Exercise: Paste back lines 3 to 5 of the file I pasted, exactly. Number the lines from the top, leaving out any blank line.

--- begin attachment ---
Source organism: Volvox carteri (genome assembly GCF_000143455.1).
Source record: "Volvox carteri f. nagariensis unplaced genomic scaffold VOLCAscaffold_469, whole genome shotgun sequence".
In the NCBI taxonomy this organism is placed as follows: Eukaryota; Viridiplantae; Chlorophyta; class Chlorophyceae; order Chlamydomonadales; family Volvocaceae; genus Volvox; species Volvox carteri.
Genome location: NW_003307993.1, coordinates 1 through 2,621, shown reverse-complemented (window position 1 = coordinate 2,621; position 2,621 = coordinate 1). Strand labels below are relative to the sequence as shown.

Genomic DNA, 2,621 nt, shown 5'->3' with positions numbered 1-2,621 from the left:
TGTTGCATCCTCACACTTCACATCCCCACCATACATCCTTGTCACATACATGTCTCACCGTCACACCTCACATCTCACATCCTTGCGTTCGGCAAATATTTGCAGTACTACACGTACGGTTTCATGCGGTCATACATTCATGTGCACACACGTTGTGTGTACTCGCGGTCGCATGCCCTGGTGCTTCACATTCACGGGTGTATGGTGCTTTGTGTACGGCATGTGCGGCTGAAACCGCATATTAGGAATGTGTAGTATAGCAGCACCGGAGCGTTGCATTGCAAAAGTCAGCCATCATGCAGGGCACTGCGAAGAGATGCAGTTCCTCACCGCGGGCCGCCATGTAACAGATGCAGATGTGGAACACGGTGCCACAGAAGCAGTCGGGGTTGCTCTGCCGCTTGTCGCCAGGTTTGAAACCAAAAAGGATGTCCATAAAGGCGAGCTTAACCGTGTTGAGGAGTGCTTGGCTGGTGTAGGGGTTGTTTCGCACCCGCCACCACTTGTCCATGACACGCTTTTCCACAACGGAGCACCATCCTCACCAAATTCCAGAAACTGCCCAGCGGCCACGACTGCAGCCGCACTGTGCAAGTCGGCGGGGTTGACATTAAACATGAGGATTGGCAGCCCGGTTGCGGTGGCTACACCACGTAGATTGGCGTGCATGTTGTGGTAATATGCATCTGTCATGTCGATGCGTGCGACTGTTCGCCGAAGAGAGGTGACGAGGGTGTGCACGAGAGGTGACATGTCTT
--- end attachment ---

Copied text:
In the NCBI taxonomy this organism is placed as follows: Eukaryota; Viridiplantae; Chlorophyta; class Chlorophyceae; order Chlamydomonadales; family Volvocaceae; genus Volvox; species Volvox carteri.
Genome location: NW_003307993.1, coordinates 1 through 2,621, shown reverse-complemented (window position 1 = coordinate 2,621; position 2,621 = coordinate 1). Strand labels below are relative to the sequence as shown.

Genomic DNA, 2,621 nt, shown 5'->3' with positions numbered 1-2,621 from the left: